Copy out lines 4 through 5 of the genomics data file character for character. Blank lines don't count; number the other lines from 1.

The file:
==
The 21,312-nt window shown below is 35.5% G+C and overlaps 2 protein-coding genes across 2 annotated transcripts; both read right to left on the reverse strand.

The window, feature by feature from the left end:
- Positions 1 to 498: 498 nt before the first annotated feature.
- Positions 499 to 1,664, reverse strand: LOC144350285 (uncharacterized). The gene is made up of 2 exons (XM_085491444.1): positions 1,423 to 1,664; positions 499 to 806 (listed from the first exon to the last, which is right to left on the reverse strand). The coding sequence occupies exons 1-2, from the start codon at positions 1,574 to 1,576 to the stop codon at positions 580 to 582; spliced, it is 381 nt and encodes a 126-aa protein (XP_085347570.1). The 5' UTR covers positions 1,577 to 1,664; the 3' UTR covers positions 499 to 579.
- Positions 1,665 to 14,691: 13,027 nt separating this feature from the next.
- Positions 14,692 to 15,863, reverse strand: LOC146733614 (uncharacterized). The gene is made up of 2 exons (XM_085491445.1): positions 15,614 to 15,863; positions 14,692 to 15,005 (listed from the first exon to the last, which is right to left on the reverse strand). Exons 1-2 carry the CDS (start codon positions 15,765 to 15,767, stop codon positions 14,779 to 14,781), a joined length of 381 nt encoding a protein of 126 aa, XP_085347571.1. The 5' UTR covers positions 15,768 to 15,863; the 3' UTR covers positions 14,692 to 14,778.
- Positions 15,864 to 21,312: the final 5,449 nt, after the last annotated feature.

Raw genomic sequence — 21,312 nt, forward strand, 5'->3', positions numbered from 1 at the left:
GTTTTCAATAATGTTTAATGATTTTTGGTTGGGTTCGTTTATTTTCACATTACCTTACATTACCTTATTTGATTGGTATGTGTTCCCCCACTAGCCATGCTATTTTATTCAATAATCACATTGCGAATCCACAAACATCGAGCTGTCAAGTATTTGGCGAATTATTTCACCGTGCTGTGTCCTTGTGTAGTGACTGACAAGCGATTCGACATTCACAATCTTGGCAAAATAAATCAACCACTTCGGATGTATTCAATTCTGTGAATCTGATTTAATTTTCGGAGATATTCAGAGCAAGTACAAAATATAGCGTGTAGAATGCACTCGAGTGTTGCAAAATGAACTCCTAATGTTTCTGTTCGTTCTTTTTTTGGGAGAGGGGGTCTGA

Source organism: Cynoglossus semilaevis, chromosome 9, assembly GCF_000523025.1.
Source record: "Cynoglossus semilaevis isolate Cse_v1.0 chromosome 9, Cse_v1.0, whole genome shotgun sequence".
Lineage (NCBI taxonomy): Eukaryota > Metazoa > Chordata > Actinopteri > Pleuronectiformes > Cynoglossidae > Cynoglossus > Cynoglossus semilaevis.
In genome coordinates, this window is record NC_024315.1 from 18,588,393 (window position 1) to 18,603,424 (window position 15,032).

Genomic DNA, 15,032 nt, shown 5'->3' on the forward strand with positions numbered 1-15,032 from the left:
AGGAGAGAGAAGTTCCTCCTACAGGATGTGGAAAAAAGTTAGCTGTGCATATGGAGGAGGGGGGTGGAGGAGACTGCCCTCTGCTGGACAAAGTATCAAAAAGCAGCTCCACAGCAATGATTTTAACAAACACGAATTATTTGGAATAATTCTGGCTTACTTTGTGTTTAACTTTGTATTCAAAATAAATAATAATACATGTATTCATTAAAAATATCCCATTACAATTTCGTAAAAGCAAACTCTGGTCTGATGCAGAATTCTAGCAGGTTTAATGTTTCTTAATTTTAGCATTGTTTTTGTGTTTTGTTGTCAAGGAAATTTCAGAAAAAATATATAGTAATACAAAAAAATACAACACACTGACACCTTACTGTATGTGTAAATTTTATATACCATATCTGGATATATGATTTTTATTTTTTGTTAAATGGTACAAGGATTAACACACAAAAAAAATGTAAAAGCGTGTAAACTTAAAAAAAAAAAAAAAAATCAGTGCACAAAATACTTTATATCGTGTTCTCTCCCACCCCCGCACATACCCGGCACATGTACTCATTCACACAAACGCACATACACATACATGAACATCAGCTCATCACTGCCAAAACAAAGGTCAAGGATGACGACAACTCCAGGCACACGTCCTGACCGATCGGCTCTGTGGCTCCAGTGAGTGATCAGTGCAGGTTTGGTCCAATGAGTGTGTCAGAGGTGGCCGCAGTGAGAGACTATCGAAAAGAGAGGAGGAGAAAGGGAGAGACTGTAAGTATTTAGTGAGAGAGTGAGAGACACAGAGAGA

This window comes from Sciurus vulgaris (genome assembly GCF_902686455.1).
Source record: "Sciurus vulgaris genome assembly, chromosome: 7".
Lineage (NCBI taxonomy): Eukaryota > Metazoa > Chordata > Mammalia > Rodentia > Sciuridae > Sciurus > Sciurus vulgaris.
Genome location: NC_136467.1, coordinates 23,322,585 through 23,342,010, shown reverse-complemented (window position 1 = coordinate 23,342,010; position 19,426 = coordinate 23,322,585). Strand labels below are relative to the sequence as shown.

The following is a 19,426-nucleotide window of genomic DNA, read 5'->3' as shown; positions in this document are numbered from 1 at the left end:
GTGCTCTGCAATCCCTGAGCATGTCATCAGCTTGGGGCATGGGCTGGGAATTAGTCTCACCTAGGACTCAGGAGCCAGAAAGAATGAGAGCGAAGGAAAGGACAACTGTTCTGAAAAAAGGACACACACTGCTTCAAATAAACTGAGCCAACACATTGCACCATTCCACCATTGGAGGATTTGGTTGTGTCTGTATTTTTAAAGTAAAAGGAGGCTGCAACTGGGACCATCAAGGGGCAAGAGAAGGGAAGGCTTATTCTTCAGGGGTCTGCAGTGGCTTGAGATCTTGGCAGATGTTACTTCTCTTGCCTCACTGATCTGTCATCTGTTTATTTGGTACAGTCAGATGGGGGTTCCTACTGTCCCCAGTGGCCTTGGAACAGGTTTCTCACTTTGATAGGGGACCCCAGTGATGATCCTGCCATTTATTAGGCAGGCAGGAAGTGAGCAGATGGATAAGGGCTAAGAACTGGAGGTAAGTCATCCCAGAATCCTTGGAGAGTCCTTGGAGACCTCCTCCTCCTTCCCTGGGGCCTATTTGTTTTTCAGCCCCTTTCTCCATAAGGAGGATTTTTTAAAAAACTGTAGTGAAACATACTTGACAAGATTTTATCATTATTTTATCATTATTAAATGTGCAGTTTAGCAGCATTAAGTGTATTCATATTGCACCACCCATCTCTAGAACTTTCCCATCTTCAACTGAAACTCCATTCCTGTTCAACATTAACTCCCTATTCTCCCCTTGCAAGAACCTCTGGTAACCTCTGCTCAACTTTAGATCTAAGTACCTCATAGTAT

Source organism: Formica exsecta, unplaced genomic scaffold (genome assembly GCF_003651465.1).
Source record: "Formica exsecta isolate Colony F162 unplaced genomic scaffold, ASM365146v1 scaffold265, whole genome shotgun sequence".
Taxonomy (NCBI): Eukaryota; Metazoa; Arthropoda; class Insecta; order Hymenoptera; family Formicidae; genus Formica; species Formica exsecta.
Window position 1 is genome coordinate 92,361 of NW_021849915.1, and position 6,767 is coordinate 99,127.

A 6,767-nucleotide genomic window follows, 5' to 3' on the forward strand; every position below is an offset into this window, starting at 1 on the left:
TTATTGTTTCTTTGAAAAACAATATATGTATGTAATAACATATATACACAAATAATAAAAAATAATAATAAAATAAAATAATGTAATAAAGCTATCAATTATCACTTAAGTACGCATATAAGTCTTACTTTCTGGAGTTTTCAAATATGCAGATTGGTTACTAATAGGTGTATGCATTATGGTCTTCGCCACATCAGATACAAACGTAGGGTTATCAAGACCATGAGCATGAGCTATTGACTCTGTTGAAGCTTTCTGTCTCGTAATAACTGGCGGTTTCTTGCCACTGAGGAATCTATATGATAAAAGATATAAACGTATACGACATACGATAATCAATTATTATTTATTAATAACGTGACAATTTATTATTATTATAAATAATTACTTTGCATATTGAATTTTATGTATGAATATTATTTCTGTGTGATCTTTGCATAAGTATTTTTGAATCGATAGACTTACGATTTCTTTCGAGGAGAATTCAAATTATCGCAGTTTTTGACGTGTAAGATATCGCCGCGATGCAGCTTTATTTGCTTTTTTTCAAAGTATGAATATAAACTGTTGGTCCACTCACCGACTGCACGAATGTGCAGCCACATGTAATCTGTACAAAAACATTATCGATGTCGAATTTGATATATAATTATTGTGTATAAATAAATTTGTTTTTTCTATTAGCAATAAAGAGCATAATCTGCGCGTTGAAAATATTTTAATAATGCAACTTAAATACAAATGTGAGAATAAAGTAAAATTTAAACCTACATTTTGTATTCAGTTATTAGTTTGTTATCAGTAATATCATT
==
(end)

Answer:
- Positions 499 to 1,664, reverse strand: LOC144350285 (uncharacterized). The gene is made up of 2 exons (XM_085491444.1): positions 1,423 to 1,664; positions 499 to 806 (listed from the first exon to the last, which is right to left on the reverse strand). The coding sequence occupies exons 1-2, from the start codon at positions 1,574 to 1,576 to the stop codon at positions 580 to 582; spliced, it is 381 nt and encodes a 126-aa protein (XP_085347570.1). The 5' UTR covers positions 1,577 to 1,664; the 3' UTR covers positions 499 to 579.
- Positions 1,665 to 14,691: 13,027 nt separating this feature from the next.